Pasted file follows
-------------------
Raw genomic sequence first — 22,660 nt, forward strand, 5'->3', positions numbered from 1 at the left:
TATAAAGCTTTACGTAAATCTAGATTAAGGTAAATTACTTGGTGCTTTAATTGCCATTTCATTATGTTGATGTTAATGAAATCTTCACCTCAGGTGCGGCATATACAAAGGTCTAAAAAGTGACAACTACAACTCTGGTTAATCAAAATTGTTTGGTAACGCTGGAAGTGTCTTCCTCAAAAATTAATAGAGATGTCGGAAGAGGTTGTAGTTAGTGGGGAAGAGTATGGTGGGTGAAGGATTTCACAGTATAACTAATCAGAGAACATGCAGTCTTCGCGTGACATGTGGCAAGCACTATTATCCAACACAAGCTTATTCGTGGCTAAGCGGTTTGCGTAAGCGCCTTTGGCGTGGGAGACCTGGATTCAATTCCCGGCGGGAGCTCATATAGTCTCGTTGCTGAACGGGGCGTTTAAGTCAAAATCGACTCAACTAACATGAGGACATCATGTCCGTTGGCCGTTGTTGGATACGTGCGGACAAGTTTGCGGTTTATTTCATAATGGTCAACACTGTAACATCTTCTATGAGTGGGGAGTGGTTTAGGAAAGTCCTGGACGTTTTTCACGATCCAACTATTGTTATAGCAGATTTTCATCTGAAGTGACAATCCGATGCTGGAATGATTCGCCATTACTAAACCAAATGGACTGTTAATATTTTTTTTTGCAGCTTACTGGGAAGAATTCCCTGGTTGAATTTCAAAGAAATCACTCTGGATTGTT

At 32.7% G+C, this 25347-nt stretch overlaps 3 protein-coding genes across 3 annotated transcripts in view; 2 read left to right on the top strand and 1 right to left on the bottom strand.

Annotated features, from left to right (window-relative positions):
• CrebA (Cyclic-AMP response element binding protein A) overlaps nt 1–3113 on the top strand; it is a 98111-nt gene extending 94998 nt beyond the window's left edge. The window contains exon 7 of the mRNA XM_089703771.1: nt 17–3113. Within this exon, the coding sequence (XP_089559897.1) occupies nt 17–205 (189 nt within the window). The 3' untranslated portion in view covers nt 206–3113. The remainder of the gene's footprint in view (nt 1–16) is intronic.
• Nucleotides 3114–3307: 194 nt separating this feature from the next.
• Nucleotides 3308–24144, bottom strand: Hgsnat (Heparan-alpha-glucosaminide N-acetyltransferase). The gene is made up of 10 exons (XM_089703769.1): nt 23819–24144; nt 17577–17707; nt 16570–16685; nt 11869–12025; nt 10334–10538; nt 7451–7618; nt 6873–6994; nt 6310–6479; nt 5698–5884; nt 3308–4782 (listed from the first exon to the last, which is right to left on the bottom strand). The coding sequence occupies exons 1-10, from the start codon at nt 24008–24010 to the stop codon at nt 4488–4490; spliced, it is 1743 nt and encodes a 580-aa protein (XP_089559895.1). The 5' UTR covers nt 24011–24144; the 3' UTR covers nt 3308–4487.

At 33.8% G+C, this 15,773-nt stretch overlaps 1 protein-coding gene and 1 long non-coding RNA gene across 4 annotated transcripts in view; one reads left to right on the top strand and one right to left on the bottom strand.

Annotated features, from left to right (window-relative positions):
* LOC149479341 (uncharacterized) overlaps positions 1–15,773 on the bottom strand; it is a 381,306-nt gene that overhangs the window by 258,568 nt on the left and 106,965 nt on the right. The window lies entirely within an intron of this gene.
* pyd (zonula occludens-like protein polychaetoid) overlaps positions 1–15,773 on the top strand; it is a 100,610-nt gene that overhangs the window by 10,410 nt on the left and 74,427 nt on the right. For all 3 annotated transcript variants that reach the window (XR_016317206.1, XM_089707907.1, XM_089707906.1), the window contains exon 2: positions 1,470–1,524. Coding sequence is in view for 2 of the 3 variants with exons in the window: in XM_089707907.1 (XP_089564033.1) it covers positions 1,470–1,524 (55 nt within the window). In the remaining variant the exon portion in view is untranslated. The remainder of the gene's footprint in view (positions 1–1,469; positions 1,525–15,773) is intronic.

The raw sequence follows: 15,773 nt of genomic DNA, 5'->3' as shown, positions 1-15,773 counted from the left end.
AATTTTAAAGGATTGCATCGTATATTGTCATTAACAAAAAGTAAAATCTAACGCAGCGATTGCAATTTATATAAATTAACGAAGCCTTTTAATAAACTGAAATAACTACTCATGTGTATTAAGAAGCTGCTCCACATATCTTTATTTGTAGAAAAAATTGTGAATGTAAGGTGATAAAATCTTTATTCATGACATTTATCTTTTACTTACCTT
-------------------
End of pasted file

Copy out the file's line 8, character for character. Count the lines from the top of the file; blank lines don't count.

At 33.8% G+C, this 15,773-nt stretch overlaps 1 protein-coding gene and 1 long non-coding RNA gene across 4 annotated transcripts in view; one reads left to right on the top strand and one right to left on the bottom strand.